In “Battle Hymn of the Tiger Mother,” Amy Chua describes how she would force her children to sit at the piano and practice. It’s an account that reads like something from a horror film and you wonder how, left alone to practice scales, the children didn’t stuff newspaper under the lid, set it alight, and burn the instrument of torture to the ground.
And yet, we can’t help but also feel some sympathy for the author, however tyrannical. We know that learning an instrument is best done when we’re young and we know too that young people have a long list of things they want to do when they’ve finished their homework — and that blasting aliens, watching YouTube, and beating up their siblings feature much higher on their list of priorities than touching keys and plucking strings.
That’s why it’s so important for parents who also play music to set a good example.
Children should see people they respect pulling out their guitar or their violin or sitting at their piano, and playing. They should hear them playing music that they want to play and they should hear them practicing, making mistakes, and doing all of the things that we have to do when we’re trying to play a new piece for the first time.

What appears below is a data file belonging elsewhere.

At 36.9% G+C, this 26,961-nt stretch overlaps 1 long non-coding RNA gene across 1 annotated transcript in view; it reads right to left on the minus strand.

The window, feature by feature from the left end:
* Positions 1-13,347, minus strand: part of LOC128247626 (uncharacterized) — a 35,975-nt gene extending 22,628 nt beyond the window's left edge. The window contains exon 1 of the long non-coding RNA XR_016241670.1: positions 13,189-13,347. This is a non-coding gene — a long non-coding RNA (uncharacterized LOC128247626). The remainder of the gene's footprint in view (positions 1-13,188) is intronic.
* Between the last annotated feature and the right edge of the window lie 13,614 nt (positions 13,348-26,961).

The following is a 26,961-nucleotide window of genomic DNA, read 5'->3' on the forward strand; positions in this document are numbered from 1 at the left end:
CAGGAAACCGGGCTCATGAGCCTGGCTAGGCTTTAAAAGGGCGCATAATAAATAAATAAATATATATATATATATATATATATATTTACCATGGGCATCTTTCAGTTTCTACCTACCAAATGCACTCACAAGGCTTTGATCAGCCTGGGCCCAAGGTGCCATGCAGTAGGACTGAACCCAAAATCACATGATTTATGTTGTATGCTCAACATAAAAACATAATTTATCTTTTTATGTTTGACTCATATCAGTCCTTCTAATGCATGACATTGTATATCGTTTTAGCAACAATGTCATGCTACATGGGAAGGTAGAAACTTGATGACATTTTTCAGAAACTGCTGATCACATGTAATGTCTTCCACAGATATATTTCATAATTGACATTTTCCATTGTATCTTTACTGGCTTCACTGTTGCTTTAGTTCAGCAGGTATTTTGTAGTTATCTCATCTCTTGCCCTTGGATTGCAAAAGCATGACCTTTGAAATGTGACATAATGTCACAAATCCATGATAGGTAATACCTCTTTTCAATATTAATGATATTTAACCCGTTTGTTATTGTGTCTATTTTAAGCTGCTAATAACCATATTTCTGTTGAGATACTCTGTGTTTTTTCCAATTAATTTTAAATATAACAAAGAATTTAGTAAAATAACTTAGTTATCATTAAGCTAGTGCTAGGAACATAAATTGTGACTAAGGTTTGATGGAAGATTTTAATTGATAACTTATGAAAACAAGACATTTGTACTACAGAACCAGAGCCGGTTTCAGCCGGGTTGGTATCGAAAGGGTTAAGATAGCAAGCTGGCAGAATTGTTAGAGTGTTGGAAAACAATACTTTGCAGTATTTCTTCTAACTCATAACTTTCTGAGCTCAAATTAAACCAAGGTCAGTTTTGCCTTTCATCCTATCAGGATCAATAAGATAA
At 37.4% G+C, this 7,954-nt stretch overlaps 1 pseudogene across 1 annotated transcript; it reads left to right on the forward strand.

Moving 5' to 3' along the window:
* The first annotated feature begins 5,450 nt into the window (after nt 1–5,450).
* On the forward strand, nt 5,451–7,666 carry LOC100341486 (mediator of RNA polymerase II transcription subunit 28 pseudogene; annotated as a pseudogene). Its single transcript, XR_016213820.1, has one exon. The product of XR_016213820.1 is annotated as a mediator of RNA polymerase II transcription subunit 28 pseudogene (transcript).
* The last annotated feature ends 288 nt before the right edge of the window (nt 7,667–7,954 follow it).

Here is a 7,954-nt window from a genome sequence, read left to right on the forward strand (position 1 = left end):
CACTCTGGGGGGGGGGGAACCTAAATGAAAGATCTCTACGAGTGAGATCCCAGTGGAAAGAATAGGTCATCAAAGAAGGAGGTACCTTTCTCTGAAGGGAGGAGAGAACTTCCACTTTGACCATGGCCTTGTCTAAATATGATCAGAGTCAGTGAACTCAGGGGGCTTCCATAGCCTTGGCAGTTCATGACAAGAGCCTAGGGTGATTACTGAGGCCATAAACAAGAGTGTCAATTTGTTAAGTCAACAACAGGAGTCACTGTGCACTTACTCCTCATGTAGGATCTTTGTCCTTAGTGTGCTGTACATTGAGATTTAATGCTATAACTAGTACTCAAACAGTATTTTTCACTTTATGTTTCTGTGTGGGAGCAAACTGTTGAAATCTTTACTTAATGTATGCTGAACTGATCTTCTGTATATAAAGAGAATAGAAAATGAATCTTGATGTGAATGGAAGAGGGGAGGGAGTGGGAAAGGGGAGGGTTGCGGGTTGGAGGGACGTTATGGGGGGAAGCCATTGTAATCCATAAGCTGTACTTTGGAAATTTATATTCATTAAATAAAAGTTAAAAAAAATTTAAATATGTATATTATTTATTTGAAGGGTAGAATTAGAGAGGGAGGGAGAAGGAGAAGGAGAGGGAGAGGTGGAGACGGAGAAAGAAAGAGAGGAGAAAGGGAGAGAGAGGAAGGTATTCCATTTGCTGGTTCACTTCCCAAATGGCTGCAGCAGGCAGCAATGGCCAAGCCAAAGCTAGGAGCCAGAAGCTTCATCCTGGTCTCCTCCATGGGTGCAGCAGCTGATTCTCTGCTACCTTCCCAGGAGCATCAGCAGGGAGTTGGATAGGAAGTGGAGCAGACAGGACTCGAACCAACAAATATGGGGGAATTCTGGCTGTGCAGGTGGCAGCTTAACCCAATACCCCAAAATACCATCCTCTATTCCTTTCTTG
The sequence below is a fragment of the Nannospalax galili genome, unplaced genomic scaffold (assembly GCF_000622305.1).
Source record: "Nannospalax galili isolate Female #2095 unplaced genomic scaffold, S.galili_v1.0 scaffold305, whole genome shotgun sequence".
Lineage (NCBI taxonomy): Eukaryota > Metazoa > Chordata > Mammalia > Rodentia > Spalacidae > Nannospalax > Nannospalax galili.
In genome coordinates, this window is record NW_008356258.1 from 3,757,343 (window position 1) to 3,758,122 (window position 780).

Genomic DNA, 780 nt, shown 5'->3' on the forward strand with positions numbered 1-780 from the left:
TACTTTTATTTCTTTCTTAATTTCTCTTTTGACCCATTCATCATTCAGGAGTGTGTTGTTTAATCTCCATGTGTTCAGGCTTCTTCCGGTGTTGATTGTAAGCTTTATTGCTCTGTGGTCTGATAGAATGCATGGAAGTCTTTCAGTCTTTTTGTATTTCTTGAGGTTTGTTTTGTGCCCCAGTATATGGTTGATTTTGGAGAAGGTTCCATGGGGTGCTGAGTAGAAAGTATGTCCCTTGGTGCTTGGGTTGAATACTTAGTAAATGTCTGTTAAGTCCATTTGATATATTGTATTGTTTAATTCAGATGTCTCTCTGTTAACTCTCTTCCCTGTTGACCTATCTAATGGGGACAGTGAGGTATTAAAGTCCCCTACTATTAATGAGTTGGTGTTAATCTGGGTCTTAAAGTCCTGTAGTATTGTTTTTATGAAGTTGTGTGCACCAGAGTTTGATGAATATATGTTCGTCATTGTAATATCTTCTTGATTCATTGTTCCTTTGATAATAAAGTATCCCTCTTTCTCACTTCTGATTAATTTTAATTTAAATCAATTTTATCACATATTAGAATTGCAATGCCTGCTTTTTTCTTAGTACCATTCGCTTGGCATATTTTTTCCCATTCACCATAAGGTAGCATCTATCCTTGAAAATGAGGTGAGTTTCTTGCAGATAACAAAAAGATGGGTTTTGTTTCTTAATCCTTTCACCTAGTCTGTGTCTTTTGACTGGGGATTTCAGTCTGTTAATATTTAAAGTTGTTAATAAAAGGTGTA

If we expect our children to put up with the difficulties and challenges of practicing music, it helps if they can see us suffering through those difficulties and challenges too.
But that good example stretches beyond practice and playing. It extends to instrument maintenance too. A guitar or a violin is likely to be the most valuable object for which your children will be responsible. Their instrument is likely to cost more than their computer, than their iPad, or their iPhone. And just as we worry about them dropping their phones or leaving their computers on the bus, so we need to worry about how they look after their instruments.
Good examples are key here too.
Put Your Guitar Away Carefully
When you’re not playing your instrument, your children should see you packing it away in the case, not leaving it lying against a wall or on the floor. They should see you keeping it clean, looking after the strings and checking the heat and humidity levels when you put it in storage, even if you’re only storing it in the bag.
You want to be certain that when your children see you using your guitar, they want to pull out their own and practice too. And you want to be sure that when they see you put your instrument away, complete with its humidity control, they’re putting their instrument away too — complete with its humidity control. Incidentally, Music Sorb humidity control makes that obligation as easy as pie…easy pie, that it.
The alternative is not just that your children won’t learn to play their instrument as well as they could. They also won’t be playing on an instrument that is as good as it should be. Care for your guitar and there’s a much better chance that your children will look after theirs — and play it well too.